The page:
You also ask whether the requested information is protected by article 1, section 30(a) of the Texas Constitution, which affords a crime victim 1) "the right to be treated with fairness and with respect for the victim's dignity and privacy throughout the criminal justice process," and 2) "the right to be reasonably protected from the accused throughout the criminal justice process." We note the relative lack of jurisprudence addressing article 1, section 30. See, e.g., State ex. rel. Hilbig v. McDonald, 839 S.W.2d 854 (Tex. App.-San Antonio 1992). (provision does not require victim's access to prosecutor's file). You assert that "[w]ithholding the offense report will protect the victim's privacy," however, you also appear to specifically seek protection for the victim's "family relations" under the constitutional provision. In our opinion, if it had been the intent of the legislature to extend such blanket protection to crime victims generally, the provision at issue would have been more clearly and specifically stated. Since article 1, section 30 provides for "reasonable" protection of the crime victim from the accused, we believe that the degree of privacy protection afforded by the provision must be determined on a case-by-case basis. Under the facts presented and the information at issue, we conclude that the submitted offense report narrative may not be withheld under article 1, section 30(a) of the Texas Constitution.
We are resolving this matter with an informal letter ruling rather than with a published open records decision.(3) This ruling is limited to the particular records at issue under the facts presented to us in this request and should not be relied upon as a previous determination regarding any other records. If you have questions about this ruling, please contact our office.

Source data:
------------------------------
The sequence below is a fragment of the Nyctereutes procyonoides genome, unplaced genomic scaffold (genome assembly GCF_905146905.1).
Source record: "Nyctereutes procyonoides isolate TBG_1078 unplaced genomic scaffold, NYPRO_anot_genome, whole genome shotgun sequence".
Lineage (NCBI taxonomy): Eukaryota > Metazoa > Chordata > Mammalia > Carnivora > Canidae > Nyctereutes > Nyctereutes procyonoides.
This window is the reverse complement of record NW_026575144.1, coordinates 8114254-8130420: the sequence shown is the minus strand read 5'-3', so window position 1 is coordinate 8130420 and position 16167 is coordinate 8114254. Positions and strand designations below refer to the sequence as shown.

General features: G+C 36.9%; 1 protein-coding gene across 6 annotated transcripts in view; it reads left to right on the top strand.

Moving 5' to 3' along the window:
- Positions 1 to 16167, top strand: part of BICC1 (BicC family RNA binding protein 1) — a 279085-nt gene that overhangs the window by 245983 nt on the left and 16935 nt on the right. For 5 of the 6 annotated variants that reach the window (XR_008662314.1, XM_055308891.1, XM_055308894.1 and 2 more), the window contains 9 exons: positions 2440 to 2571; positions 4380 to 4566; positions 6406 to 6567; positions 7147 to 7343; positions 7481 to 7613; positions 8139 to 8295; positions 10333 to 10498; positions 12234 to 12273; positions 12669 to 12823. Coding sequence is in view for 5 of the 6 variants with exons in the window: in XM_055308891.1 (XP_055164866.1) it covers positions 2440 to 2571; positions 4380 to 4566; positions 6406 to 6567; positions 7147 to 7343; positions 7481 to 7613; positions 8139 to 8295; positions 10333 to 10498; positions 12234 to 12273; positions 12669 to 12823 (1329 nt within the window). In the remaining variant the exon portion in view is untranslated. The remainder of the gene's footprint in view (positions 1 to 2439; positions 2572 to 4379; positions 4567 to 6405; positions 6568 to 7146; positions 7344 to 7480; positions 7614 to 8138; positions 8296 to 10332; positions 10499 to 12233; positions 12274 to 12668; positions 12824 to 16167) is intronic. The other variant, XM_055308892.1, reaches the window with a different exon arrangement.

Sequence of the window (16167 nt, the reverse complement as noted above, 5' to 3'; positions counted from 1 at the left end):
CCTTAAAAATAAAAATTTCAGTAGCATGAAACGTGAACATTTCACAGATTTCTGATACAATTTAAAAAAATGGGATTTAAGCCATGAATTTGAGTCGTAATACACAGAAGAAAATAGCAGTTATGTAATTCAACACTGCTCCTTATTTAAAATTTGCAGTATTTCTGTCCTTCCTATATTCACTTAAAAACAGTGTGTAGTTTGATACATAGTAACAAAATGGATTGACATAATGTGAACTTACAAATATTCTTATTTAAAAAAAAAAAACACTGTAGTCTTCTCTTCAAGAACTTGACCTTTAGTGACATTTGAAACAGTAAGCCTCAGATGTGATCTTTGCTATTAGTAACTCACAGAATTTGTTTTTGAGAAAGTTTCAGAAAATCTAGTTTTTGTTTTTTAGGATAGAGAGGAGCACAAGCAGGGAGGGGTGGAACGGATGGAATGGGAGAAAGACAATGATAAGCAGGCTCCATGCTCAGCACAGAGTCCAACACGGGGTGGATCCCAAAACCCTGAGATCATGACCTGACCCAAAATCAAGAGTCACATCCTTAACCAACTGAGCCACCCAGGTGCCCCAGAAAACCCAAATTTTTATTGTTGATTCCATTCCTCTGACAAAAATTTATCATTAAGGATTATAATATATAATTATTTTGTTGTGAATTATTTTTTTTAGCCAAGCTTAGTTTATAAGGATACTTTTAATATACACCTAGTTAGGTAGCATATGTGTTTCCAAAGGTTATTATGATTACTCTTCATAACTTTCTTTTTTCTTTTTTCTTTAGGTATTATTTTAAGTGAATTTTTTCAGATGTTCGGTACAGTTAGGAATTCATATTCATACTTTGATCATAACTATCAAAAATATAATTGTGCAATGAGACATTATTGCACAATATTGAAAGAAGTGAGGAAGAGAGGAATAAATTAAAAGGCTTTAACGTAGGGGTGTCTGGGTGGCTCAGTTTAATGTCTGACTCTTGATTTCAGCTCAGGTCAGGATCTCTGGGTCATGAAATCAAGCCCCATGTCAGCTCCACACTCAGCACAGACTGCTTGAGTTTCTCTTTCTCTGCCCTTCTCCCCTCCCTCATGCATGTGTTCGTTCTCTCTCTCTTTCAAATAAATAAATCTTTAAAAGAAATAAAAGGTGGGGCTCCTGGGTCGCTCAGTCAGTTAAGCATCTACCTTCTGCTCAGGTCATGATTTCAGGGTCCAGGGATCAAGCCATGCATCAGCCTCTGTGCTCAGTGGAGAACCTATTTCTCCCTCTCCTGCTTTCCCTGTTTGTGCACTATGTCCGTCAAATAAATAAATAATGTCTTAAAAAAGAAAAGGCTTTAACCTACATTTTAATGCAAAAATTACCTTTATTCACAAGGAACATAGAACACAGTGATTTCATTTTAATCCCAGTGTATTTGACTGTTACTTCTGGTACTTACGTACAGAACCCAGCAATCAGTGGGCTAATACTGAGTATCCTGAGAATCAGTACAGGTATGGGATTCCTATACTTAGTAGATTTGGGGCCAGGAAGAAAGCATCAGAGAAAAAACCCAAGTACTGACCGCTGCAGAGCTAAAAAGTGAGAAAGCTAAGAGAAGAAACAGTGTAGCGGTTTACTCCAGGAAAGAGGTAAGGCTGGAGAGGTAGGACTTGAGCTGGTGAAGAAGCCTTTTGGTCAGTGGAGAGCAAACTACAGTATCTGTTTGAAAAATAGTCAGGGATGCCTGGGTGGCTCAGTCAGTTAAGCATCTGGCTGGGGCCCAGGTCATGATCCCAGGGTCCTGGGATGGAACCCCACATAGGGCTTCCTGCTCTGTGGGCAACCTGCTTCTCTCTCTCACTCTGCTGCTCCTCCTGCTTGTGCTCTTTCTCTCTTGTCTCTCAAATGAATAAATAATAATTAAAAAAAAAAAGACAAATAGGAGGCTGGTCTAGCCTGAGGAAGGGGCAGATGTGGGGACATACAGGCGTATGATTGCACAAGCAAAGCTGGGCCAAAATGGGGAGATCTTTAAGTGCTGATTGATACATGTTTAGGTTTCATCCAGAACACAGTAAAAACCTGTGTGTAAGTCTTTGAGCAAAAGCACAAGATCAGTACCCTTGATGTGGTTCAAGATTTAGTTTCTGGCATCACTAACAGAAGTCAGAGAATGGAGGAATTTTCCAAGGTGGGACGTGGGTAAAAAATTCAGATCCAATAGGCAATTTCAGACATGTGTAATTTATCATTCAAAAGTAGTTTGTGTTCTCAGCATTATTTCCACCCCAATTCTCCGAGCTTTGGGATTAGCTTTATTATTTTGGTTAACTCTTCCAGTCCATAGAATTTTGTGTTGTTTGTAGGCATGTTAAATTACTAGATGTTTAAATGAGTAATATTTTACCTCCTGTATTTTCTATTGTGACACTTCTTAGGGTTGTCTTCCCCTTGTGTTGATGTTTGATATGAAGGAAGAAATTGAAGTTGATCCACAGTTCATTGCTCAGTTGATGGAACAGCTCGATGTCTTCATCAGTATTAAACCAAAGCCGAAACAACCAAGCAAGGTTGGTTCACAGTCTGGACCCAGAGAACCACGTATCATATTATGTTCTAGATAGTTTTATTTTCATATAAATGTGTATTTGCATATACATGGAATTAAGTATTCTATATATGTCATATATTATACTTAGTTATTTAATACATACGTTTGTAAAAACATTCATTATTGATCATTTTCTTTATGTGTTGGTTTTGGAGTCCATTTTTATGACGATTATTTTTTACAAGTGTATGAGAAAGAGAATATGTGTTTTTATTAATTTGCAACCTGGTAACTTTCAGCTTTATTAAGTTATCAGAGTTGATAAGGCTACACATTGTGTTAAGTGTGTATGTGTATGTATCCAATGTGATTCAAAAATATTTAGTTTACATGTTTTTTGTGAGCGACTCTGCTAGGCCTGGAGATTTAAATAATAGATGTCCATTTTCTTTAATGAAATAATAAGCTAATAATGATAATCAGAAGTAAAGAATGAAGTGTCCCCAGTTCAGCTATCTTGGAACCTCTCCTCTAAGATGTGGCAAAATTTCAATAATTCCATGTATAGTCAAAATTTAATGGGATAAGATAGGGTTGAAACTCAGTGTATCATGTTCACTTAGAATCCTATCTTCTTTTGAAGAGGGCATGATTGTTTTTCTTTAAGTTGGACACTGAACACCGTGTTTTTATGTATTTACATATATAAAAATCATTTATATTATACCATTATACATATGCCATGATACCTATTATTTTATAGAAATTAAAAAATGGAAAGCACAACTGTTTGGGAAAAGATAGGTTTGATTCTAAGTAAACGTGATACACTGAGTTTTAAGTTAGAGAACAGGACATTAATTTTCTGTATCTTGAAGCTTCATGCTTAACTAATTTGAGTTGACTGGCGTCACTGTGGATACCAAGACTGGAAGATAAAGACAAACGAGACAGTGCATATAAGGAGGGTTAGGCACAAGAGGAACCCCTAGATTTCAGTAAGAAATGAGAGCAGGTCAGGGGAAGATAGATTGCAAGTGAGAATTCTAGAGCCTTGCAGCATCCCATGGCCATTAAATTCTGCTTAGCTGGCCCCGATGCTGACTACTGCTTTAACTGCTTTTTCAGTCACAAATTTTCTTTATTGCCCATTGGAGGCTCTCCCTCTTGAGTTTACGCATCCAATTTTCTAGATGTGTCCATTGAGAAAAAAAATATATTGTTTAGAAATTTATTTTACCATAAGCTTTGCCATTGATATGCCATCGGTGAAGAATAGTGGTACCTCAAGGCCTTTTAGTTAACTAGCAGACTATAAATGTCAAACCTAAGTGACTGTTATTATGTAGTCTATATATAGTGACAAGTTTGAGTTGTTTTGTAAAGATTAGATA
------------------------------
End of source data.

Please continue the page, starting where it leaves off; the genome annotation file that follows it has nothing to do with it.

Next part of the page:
Ref.: ID# 126821
encl. Submitted information
cc: Ms. Jenna Hunt
1. Section 552.301 of the Government Code provides that a governmental body must ask the attorney general for a decision as to whether requested documents must be disclosed not later than the tenth business day after the date of receiving the written request. We note that although the requestor's open records letter is dated April 19, 1999, the facsimile cover sheet to the letter is dated May 19, 1999. We assume the discrepancy in the dates is the consequence of a typographical error, and the correct date of the request is May 19, 1999. Therefore, based on the information provided to this office, we conclude that the OAG has met its ten-day deadline for requesting an opinion from this office.
2. As you have noted, basic information normally found on the front page of an offense report is generally considered public. See Gov't Code § 552.108(c); Houston Chronicle Publ'g Co. v. City of Houston, 531 S.W.2d 177 (Tex. Civ. App.--Houston [14th Dist.] 1975), writ ref'd n.r.e. per curiam, 536 S.W.2d 559 (Tex. 1976); Open Records Decision No. 127 (1976).
3. In reaching our conclusion, we assume that the "representative sample" of records submitted to this office is truly representative of the requested records as a whole. See Open Records Decision Nos. 499 (1988), 497 (1988). This open records letter does not reach, and therefore does not authorize the withholding of, any other requested records to the extent that those records contain substantially different types of information than that submitted to this office.
POST OFFICE BOX 12548, AUSTIN, TEXAS 78711-2548 TEL: (512) 463-2100 WEB: WWW.OAG.STATE.TX.US